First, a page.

I want to talk briefly today about the garnishes in cocktail, specifically the use of mint or fruit in some drinks. I have found over time that I really relish the maraschino cherry, or lemon wedge in a cocktail, as it adds not only color and contrast to a drink, but a unique bit of sweetness before or after finishing the cocktail. Finishing a whiskey sour (as I type) and having an orange or lemon slice and a cherry to finish the drink feels oddly satisfying. Fruit garnishes go a long way to making a drink both presentable as well as making it more well rounded.

Sucking on a lemon peel, or eating the pulp of an orange can make the taste of a drink really come to life! The “artistry” of craft cocktails is more than just spirits and bitters, but the garnishes as well! Don’t forget my fellow mixologists, that the garnish can be just as important as which whiskey you choose in your sours.

 

Nosferatu’s Shooter

It’s been a while since I’ve posted back to back days, but I figured I was over due to get some new drinks up here to the blog.

I decided to go for this shot for two reasons. First that it’s been too long since I’ve had a shot, and second because I’ve had this sampler bottle of Godiva sitting for about 10 months that I haven’t touched.

So like any shot there isn’t much savoring to do and it’s a strong “down the hatch” flavor. The aroma is that of whatever vodka you choose with a slight hint of mint. The shot itself is a strong rush of mint flavor with a slight chocolate linger. The cherry garnish at the end really helps ease the mint and cool everything off. It’s not a bad little shot and with the Halloween nut-jobs already starting to plan their events 2 months early, this would could make a good starter for everyone at a party. Made in advance of course.

Overall Rating: 6/10
Alcohol Taste Rating: 9/10

Nosferatu’s Shooter

1/3 Part Godiva Chocolate Liqueur
1/3 Part Vodka
1/3 Part Peppermint Schnapps
Speared Cherry

Layer in a presentation shot glass (watch your ABV percentages for a proper layer). Spear a maraschino cherry and set it on top. Down in one gulp and eat the cherry.

nosferatu's shooter

“Take a bite!”

Bourbon Slush

Yes, ok there’s tons of Bourbon Slush recipes out there, but I doubt you’ve ever had one like this! Instead of something from one of my regular cocktail books this is an old family recipe.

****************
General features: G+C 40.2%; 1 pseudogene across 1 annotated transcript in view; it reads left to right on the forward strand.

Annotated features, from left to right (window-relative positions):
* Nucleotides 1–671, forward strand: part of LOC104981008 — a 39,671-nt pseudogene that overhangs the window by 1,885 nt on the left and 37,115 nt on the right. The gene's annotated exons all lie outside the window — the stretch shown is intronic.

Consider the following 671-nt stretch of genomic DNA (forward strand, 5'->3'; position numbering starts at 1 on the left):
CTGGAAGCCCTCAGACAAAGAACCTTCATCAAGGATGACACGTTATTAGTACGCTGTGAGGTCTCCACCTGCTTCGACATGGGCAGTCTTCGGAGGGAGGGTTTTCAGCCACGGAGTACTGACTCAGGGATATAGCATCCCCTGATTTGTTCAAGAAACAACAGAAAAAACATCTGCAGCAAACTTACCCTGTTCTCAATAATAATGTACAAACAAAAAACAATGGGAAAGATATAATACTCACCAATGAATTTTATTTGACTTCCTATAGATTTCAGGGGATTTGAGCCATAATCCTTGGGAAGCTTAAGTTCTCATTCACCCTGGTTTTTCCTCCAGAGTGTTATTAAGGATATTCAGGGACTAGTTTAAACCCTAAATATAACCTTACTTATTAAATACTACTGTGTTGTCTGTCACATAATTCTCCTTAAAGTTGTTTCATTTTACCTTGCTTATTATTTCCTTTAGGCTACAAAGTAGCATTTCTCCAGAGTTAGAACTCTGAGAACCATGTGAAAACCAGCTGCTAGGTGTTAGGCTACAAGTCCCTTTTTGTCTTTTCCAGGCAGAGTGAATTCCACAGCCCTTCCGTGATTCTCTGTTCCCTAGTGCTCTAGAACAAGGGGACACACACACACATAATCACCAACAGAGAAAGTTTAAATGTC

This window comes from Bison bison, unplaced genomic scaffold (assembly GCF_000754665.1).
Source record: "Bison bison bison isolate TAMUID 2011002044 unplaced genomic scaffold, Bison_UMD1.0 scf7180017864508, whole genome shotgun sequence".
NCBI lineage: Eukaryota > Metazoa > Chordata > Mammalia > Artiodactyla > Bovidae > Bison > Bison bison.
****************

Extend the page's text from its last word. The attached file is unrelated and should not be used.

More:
Sweet, a little sour, and a whole lot of bourbon this drink is the perfect summer drink for a crowd. You can’t make these in a smaller batch so get out a solid gallon tub to make this in! I’d talk more about the taste, but it’s just something you have to try for yourself. FYI though, don’t waste good bourbon on this, the cheap stuff works just fine.

Bourbon Slush

1 Cup Sugar
1/2 Can (6 oz) of Frozen Orange Juice
3/4 Can (9 oz) of Frozen Lemonade
2 Cups of Hot Tea
2 Cups of Bourbon
6 Cups of Water

Mix ingredients in a large bowl. Be sure that sugar and juice concentrate have all dissolved. Freeze overnight. Scoop out with a spoon or ice cream scoop into the glass of your choice. (Optional) Tops with Coke or another soft drink of your choice (Sprite and Ginger Ale are great options). Garnish with Orange Slice and a Cherry.

*Note do not use liquid or fresh juices. It’s designed to work with frozen concentrated juices.

Bournbon Slush

“Summer time turkey (and some hidden Evan Williams)”

Mediterranean Freeze

Today’s blending cocktail is probably my favorite thus far for the week. The Mediterranean Freeze is an interesting color, but is well complemented by the garnishes. The opening aroma is very orange-y making for a very inviting drink. It starts off with the taste of a basic screwdriver (vodka and OJ), then moves to a sour citrus, then finishes with a subtle melon that keeps you going back for more. I wouldn’t say that the peach schnapps is lost in this drink, but it does lend itself to the overall sweetness in the first few sips. This is really solid blending cocktail and worth making again, perhaps in a larger quantity for a party.

Alcohol Taste Rating: 2-3/10
Overall Rating 9/10

Mediterranean Freeze

1 oz Vodka
3/4 oz Midori
1/2 oz Peach Schnapps
2 oz Sweet/Sour
3 oz Orange Juice
Orange Slice and Cherry

Blend liquid ingredients with ice, pour into a pint glass. Garnish with an orange slice and a cherry.

Med. Freeze

Chilly!

South of France

Well as we continue on blended cocktail week there was bound to be a drink that isn’t exactly perfect. Now the “South of France” is still a very good drink, but the flavor is certainly more interesting than anything. A pleasant and inviting drink as it is resembling in taste and look to that of the “Pina Colada,” this cocktail however has a slightly more complex flavor thanks to the B&B. Once you drink through the frothy pineapple foam, the drink starts you off sweet and rummy. The drink then moves to a pure pineapple, and finishes with the interesting mix of pineapple and coconut with a strange herbal taste mixed in underneath. This certainly isn’t my favorite blended drink but it is still very good. I’d be interested in how this drink would taste with a pure Benedictine.

Alcohol Taste Rating: 5.5/10
Overall Rating 7.5/10

South of France

1 oz B&B Liqueur
1 1/2 oz Rum (Light or Gold)
1 1/2 oz Coconut Cream Syrup
2 1/2 oz Pineapple Juice

Blend with ice and pour into a large tumbler. Garnish with a cherry and pineapple wedge (as available)

"Bonjour!"

“Bonjour!”